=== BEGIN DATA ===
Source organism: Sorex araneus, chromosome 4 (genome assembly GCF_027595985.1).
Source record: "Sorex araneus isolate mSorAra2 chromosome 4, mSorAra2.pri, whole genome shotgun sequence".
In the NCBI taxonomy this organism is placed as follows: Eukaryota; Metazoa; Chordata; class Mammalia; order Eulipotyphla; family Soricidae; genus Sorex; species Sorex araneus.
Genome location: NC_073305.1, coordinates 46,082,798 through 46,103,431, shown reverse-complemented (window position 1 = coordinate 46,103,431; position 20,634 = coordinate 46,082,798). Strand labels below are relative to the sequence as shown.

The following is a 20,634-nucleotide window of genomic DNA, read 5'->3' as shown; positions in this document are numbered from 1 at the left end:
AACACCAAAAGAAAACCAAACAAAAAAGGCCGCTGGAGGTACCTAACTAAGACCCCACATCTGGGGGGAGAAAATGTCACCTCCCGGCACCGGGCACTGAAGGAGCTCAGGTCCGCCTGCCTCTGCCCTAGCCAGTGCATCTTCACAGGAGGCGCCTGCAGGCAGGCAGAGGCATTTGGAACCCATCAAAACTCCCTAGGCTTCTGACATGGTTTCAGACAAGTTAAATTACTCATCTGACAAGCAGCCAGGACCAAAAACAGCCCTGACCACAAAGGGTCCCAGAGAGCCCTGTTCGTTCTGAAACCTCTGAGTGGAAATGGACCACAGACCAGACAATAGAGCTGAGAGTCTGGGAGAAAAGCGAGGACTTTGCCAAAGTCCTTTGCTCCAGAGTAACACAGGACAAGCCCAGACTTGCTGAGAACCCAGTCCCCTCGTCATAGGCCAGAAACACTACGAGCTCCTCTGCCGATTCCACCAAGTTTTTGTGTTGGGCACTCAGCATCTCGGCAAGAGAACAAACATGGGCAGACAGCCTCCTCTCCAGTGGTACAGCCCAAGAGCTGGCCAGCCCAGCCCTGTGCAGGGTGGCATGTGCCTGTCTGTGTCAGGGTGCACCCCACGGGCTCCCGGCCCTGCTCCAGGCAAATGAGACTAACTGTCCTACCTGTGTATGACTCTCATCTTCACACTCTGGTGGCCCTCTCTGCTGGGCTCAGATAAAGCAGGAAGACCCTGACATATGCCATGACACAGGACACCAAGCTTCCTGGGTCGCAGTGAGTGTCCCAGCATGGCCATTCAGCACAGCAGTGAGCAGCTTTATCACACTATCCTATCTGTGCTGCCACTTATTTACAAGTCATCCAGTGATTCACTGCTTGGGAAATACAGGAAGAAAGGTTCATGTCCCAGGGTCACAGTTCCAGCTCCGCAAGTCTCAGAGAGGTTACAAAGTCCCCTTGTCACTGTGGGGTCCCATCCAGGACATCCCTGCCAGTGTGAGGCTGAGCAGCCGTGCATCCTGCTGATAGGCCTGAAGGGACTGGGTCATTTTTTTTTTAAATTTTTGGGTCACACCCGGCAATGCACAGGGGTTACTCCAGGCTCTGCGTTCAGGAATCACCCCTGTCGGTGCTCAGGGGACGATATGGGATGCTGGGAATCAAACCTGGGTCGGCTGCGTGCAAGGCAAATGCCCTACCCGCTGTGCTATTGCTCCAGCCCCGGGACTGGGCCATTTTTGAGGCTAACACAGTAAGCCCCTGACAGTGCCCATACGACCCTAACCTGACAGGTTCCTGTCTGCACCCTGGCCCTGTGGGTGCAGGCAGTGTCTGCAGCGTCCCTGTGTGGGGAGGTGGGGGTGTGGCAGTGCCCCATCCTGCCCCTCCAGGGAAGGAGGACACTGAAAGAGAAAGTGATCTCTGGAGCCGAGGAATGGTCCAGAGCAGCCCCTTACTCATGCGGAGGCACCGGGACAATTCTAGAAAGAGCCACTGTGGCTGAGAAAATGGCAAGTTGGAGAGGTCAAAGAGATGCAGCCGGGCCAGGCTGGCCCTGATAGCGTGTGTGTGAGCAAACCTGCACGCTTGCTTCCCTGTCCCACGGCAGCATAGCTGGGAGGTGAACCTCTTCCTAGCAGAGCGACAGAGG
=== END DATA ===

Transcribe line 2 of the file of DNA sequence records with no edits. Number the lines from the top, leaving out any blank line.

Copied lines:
Source record: "Sorex araneus isolate mSorAra2 chromosome 4, mSorAra2.pri, whole genome shotgun sequence".